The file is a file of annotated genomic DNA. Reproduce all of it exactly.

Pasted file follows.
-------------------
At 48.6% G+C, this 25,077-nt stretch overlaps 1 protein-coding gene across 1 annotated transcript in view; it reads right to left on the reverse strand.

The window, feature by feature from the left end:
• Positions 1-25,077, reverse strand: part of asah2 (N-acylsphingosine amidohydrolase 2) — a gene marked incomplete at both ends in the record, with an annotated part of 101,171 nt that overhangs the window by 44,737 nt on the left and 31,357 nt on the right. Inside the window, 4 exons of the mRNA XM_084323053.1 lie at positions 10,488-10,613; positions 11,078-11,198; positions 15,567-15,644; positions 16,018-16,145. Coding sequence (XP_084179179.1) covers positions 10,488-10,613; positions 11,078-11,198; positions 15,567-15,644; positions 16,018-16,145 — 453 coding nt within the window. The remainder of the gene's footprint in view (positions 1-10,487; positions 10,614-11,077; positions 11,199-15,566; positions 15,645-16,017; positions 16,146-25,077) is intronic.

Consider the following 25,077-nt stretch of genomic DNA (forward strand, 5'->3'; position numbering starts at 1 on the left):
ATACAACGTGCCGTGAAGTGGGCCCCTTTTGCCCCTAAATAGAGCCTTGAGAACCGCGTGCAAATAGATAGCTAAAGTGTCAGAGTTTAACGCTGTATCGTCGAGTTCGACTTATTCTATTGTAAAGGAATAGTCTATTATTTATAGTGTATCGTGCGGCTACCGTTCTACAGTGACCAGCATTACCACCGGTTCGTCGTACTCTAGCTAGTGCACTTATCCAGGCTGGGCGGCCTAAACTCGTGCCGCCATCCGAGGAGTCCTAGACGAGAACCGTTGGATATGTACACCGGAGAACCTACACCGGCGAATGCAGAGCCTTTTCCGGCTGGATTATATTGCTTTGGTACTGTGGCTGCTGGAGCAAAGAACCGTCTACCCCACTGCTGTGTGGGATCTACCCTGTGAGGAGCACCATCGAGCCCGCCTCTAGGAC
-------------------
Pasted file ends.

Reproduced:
At 48.6% G+C, this 25,077-nt stretch overlaps 1 protein-coding gene across 1 annotated transcript in view; it reads right to left on the reverse strand.

The window, feature by feature from the left end:
• Positions 1-25,077, reverse strand: part of asah2 (N-acylsphingosine amidohydrolase 2) — a gene marked incomplete at both ends in the record, with an annotated part of 101,171 nt that overhangs the window by 44,737 nt on the left and 31,357 nt on the right. Inside the window, 4 exons of the mRNA XM_084323053.1 lie at positions 10,488-10,613; positions 11,078-11,198; positions 15,567-15,644; positions 16,018-16,145. Coding sequence (XP_084179179.1) covers positions 10,488-10,613; positions 11,078-11,198; positions 15,567-15,644; positions 16,018-16,145 — 453 coding nt within the window. The remainder of the gene's footprint in view (positions 1-10,487; positions 10,614-11,077; positions 11,199-15,566; positions 15,645-16,017; positions 16,146-25,077) is intronic.

Consider the following 25,077-nt stretch of genomic DNA (forward strand, 5'->3'; position numbering starts at 1 on the left):
ATACAACGTGCCGTGAAGTGGGCCCCTTTTGCCCCTAAATAGAGCCTTGAGAACCGCGTGCAAATAGATAGCTAAAGTGTCAGAGTTTAACGCTGTATCGTCGAGTTCGACTTATTCTATTGTAAAGGAATAGTCTATTATTTATAGTGTATCGTGCGGCTACCGTTCTACAGTGACCAGCATTACCACCGGTTCGTCGTACTCTAGCTAGTGCACTTATCCAGGCTGGGCGGCCTAAACTCGTGCCGCCATCCGAGGAGTCCTAGACGAGAACCGTTGGATATGTACACCGGAGAACCTACACCGGCGAATGCAGAGCCTTTTCCGGCTGGATTATATTGCTTTGGTACTGTGGCTGCTGGAGCAAAGAACCGTCTACCCCACTGCTGTGTGGGATCTACCCTGTGAGGAGCACCATCGAGCCCGCCTCTAGGAC